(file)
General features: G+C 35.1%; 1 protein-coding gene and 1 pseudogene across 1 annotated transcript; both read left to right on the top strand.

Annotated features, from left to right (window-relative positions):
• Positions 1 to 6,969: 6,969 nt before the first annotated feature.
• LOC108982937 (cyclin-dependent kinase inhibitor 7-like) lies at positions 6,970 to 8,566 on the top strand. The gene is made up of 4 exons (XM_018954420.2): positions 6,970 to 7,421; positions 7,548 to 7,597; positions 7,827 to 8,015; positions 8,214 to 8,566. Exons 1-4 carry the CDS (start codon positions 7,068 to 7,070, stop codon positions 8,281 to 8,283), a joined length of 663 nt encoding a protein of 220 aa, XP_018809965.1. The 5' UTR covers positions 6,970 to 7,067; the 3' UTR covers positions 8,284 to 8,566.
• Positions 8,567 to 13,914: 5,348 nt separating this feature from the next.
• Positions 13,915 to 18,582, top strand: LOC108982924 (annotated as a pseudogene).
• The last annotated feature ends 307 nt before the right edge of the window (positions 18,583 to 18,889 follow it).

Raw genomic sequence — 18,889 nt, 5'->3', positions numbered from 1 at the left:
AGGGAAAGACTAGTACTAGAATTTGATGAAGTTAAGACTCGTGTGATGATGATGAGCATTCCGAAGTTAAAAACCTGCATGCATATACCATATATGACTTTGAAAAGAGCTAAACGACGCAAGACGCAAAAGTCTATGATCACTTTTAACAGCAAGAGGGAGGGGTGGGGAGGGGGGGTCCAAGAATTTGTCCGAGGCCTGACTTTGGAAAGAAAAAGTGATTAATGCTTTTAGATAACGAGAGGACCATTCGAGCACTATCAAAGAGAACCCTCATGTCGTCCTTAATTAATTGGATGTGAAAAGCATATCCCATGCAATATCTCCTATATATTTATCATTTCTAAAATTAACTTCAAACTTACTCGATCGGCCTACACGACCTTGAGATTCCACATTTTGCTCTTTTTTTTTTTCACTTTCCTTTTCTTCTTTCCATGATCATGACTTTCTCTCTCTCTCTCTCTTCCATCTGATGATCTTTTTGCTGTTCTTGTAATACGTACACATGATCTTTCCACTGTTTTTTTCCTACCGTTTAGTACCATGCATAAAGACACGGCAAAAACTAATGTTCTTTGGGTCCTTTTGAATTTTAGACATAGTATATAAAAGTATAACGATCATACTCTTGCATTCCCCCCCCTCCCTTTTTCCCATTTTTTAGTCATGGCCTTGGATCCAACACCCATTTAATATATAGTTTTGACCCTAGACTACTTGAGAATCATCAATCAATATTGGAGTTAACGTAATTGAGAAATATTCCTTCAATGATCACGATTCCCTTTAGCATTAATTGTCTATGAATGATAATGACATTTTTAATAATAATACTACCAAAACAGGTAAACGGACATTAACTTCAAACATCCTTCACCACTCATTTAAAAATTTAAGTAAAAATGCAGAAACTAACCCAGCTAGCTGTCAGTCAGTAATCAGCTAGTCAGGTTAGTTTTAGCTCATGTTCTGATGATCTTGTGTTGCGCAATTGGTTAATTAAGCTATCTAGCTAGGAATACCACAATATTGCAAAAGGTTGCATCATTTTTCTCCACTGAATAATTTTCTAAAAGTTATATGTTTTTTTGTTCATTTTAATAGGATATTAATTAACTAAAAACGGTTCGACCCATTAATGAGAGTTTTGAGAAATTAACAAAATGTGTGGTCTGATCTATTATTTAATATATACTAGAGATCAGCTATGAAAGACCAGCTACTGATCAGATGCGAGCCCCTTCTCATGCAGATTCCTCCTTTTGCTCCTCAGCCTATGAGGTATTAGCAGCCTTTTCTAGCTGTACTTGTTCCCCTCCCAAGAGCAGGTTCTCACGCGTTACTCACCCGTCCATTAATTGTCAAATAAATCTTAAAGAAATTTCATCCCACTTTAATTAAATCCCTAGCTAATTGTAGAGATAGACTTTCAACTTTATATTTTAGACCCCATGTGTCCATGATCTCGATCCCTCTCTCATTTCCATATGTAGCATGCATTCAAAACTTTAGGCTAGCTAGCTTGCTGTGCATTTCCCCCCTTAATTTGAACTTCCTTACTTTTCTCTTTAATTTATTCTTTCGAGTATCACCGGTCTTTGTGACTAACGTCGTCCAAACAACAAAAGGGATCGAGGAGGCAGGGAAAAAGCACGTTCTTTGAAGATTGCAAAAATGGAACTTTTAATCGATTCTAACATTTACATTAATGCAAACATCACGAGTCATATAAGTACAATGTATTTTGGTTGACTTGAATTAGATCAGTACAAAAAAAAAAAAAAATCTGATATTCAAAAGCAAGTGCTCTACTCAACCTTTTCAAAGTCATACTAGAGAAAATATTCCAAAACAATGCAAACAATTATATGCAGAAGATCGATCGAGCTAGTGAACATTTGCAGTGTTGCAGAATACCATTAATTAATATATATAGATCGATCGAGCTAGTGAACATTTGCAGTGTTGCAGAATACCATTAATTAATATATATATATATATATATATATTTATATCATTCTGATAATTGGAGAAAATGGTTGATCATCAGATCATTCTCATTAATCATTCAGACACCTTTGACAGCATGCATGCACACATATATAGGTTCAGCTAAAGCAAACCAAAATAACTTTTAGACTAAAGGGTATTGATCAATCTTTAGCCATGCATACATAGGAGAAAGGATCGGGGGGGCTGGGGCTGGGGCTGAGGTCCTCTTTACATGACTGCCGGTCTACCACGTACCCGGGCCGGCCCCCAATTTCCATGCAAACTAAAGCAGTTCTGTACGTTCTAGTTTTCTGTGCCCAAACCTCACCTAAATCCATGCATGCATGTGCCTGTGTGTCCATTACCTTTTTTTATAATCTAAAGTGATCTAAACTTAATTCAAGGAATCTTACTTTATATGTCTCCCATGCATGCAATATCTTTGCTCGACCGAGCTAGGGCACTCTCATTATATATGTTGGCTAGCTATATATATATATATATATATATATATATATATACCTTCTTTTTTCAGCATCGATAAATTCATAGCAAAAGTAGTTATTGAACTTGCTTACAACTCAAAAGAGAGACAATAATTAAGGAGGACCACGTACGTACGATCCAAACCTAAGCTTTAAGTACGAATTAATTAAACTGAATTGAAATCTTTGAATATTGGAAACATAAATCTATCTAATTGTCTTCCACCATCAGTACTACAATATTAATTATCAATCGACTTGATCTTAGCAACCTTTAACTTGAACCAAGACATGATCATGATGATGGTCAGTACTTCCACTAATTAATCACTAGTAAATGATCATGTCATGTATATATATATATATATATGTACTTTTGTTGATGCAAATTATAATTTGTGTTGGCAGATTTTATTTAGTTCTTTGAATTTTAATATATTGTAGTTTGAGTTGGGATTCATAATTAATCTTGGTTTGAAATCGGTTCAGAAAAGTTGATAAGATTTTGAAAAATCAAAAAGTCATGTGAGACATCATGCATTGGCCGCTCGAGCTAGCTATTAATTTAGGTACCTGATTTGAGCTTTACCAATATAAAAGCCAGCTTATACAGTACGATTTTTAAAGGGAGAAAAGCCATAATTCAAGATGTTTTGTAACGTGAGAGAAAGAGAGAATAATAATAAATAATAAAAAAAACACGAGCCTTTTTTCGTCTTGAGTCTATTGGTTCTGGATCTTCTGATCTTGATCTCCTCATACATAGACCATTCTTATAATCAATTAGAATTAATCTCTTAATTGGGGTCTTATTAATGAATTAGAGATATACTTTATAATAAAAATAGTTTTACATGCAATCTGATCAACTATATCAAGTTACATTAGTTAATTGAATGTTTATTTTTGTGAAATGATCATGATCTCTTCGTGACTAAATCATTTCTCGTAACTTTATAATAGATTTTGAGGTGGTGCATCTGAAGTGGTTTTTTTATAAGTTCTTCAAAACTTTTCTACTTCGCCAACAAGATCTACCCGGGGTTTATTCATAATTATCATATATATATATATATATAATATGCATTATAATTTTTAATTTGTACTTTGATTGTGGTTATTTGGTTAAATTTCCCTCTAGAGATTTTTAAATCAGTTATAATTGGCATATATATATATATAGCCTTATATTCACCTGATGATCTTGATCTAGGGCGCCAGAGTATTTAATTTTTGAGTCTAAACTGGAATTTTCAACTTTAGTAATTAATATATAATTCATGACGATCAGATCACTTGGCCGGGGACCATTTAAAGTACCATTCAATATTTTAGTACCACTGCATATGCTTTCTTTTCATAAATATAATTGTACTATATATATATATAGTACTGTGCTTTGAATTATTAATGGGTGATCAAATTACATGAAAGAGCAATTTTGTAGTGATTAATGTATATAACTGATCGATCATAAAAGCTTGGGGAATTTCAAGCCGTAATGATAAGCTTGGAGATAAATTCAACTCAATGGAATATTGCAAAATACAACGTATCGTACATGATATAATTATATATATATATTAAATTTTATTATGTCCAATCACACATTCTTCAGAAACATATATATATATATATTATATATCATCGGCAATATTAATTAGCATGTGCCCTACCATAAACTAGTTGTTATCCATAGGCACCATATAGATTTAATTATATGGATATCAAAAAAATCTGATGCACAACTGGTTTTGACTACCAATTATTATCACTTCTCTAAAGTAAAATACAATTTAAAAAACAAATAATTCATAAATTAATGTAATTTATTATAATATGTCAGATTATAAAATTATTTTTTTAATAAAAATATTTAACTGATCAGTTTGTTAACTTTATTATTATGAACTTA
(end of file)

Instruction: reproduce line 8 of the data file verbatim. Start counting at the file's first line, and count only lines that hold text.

Raw genomic sequence — 18,889 nt, 5'->3', positions numbered from 1 at the left: